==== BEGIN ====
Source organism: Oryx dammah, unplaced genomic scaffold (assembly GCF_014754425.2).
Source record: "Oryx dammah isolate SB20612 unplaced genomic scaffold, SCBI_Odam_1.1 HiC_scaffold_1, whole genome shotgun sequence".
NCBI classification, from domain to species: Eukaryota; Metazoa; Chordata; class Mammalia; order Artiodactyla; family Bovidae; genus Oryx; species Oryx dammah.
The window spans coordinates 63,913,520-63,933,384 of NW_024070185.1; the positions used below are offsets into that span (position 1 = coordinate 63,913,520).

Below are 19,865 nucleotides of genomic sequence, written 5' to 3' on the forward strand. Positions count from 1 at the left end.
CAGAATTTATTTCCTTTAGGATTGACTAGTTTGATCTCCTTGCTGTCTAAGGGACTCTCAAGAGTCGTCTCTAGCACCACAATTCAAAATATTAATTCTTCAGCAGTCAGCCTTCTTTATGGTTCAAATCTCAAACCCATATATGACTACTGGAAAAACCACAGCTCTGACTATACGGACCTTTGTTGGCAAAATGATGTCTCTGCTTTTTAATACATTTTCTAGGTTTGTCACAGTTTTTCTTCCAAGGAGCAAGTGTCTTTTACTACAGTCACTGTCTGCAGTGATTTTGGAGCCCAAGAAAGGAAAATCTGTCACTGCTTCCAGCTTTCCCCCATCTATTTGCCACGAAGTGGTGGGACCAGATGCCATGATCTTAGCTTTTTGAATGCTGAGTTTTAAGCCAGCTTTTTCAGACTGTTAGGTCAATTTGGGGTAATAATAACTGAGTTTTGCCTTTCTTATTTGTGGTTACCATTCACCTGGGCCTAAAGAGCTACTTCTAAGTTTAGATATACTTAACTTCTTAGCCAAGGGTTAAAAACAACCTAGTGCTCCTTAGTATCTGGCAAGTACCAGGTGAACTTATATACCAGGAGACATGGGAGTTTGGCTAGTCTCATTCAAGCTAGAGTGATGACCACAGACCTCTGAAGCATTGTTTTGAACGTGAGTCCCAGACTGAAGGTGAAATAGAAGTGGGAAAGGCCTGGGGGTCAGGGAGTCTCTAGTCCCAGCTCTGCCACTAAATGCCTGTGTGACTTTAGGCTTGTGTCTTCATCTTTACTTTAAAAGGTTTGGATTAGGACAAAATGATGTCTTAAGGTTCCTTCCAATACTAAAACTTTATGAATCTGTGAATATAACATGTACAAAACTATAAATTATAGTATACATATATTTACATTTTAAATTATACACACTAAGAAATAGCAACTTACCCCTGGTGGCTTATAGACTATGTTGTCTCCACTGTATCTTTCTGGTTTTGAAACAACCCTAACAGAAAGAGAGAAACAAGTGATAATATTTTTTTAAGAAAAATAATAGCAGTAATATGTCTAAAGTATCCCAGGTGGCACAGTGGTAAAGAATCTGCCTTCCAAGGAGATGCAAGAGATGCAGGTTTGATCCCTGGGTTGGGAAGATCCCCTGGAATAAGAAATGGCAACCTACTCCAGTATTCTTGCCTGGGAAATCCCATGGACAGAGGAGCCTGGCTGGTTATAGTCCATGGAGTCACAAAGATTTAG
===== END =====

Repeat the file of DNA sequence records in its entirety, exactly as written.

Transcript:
Source organism: Oryx dammah, unplaced genomic scaffold (assembly GCF_014754425.2).
Source record: "Oryx dammah isolate SB20612 unplaced genomic scaffold, SCBI_Odam_1.1 HiC_scaffold_1, whole genome shotgun sequence".
NCBI classification, from domain to species: Eukaryota; Metazoa; Chordata; class Mammalia; order Artiodactyla; family Bovidae; genus Oryx; species Oryx dammah.
The window spans coordinates 63,913,520-63,933,384 of NW_024070185.1; the positions used below are offsets into that span (position 1 = coordinate 63,913,520).

Below are 19,865 nucleotides of genomic sequence, written 5' to 3' on the forward strand. Positions count from 1 at the left end.
CAGAATTTATTTCCTTTAGGATTGACTAGTTTGATCTCCTTGCTGTCTAAGGGACTCTCAAGAGTCGTCTCTAGCACCACAATTCAAAATATTAATTCTTCAGCAGTCAGCCTTCTTTATGGTTCAAATCTCAAACCCATATATGACTACTGGAAAAACCACAGCTCTGACTATACGGACCTTTGTTGGCAAAATGATGTCTCTGCTTTTTAATACATTTTCTAGGTTTGTCACAGTTTTTCTTCCAAGGAGCAAGTGTCTTTTACTACAGTCACTGTCTGCAGTGATTTTGGAGCCCAAGAAAGGAAAATCTGTCACTGCTTCCAGCTTTCCCCCATCTATTTGCCACGAAGTGGTGGGACCAGATGCCATGATCTTAGCTTTTTGAATGCTGAGTTTTAAGCCAGCTTTTTCAGACTGTTAGGTCAATTTGGGGTAATAATAACTGAGTTTTGCCTTTCTTATTTGTGGTTACCATTCACCTGGGCCTAAAGAGCTACTTCTAAGTTTAGATATACTTAACTTCTTAGCCAAGGGTTAAAAACAACCTAGTGCTCCTTAGTATCTGGCAAGTACCAGGTGAACTTATATACCAGGAGACATGGGAGTTTGGCTAGTCTCATTCAAGCTAGAGTGATGACCACAGACCTCTGAAGCATTGTTTTGAACGTGAGTCCCAGACTGAAGGTGAAATAGAAGTGGGAAAGGCCTGGGGGTCAGGGAGTCTCTAGTCCCAGCTCTGCCACTAAATGCCTGTGTGACTTTAGGCTTGTGTCTTCATCTTTACTTTAAAAGGTTTGGATTAGGACAAAATGATGTCTTAAGGTTCCTTCCAATACTAAAACTTTATGAATCTGTGAATATAACATGTACAAAACTATAAATTATAGTATACATATATTTACATTTTAAATTATACACACTAAGAAATAGCAACTTACCCCTGGTGGCTTATAGACTATGTTGTCTCCACTGTATCTTTCTGGTTTTGAAACAACCCTAACAGAAAGAGAGAAACAAGTGATAATATTTTTTTAAGAAAAATAATAGCAGTAATATGTCTAAAGTATCCCAGGTGGCACAGTGGTAAAGAATCTGCCTTCCAAGGAGATGCAAGAGATGCAGGTTTGATCCCTGGGTTGGGAAGATCCCCTGGAATAAGAAATGGCAACCTACTCCAGTATTCTTGCCTGGGAAATCCCATGGACAGAGGAGCCTGGCTGGTTATAGTCCATGGAGTCACAAAGATTTAG